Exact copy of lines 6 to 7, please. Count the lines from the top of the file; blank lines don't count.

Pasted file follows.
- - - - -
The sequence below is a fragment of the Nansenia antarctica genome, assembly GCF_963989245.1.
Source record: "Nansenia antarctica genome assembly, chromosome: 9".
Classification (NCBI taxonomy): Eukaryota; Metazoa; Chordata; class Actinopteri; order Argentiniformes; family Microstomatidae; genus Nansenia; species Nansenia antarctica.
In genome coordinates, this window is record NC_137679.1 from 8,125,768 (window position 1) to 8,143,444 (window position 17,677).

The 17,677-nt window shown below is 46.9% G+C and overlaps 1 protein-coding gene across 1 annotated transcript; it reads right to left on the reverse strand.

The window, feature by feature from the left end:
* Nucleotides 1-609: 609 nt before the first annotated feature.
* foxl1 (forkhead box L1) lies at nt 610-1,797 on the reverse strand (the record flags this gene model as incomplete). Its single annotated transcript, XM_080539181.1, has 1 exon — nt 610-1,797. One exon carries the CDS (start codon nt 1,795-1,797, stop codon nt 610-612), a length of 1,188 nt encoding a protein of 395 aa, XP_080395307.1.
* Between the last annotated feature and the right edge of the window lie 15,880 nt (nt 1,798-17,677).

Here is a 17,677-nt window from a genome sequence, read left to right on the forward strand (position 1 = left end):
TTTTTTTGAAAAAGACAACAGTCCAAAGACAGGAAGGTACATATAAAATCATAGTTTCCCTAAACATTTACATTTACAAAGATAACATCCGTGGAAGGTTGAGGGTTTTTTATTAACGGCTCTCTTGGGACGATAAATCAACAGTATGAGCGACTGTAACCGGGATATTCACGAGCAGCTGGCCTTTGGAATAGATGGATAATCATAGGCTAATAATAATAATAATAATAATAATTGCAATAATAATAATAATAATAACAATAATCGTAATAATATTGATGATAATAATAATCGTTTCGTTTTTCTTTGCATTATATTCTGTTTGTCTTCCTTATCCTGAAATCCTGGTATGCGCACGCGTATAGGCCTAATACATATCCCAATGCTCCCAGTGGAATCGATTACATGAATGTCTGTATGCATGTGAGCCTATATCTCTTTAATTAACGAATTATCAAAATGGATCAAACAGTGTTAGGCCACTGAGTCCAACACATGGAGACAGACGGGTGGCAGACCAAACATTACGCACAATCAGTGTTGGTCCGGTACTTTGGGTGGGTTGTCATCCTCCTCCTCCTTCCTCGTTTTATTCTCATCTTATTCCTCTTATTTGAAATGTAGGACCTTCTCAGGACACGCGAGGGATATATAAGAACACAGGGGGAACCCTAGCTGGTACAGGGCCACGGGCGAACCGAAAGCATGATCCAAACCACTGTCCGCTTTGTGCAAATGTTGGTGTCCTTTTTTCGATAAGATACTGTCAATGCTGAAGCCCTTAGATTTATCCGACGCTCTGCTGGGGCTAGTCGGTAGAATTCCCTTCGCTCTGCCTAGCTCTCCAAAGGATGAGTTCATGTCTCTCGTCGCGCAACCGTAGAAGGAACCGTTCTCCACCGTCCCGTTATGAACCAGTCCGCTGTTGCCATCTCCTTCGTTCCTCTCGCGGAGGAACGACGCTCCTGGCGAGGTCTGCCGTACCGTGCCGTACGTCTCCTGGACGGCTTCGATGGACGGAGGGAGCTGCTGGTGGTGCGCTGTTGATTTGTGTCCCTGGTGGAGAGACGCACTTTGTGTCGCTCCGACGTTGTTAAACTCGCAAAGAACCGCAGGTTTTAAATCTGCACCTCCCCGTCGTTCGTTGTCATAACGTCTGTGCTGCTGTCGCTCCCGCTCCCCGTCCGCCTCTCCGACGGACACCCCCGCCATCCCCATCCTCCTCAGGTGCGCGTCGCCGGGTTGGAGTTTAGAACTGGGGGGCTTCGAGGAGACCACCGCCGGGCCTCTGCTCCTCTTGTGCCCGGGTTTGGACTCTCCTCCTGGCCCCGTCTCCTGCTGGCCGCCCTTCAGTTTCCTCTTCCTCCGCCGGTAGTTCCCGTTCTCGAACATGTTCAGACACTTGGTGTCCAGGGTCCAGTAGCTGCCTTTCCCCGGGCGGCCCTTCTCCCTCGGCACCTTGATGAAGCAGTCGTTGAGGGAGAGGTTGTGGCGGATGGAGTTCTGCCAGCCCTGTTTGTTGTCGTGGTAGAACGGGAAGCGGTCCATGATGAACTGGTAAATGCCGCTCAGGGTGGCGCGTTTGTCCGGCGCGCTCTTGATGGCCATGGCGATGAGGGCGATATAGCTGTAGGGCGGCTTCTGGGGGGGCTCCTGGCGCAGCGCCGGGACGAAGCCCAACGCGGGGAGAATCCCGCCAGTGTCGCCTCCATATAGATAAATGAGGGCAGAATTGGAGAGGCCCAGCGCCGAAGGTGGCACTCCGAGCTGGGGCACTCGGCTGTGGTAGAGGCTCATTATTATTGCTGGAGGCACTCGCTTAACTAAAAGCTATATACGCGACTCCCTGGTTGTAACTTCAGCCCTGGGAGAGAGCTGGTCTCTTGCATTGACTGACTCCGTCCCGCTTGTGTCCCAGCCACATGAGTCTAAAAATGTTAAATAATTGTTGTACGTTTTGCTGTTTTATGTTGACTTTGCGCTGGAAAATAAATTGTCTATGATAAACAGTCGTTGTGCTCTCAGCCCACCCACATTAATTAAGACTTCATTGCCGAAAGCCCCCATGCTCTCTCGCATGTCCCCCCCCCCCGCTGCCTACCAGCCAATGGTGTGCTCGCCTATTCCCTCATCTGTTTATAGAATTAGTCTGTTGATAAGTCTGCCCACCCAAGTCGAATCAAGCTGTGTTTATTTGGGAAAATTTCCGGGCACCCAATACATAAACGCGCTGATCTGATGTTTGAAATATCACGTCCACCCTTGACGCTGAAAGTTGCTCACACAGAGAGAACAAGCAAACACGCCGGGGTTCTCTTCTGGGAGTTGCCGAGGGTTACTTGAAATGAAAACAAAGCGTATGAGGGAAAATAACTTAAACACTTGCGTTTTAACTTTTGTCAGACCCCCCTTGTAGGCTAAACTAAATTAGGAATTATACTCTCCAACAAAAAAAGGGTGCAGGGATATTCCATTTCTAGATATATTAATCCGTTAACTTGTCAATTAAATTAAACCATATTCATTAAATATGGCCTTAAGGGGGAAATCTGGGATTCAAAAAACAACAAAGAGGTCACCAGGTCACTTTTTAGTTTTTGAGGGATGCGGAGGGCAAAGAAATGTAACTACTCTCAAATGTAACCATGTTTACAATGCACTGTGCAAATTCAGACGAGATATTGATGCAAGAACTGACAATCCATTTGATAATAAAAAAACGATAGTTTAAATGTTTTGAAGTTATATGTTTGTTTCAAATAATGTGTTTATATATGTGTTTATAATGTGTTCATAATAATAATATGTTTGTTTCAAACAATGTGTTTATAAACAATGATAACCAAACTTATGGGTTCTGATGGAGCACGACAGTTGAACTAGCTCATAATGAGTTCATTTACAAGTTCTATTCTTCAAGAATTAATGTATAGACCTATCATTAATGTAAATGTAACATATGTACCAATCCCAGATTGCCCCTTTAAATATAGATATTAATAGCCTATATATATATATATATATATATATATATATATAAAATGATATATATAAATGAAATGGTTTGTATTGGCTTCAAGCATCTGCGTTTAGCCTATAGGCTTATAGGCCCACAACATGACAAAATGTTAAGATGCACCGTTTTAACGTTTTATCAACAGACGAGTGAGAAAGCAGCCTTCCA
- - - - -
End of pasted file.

The window, feature by feature from the left end:
* Nucleotides 1-609: 609 nt before the first annotated feature.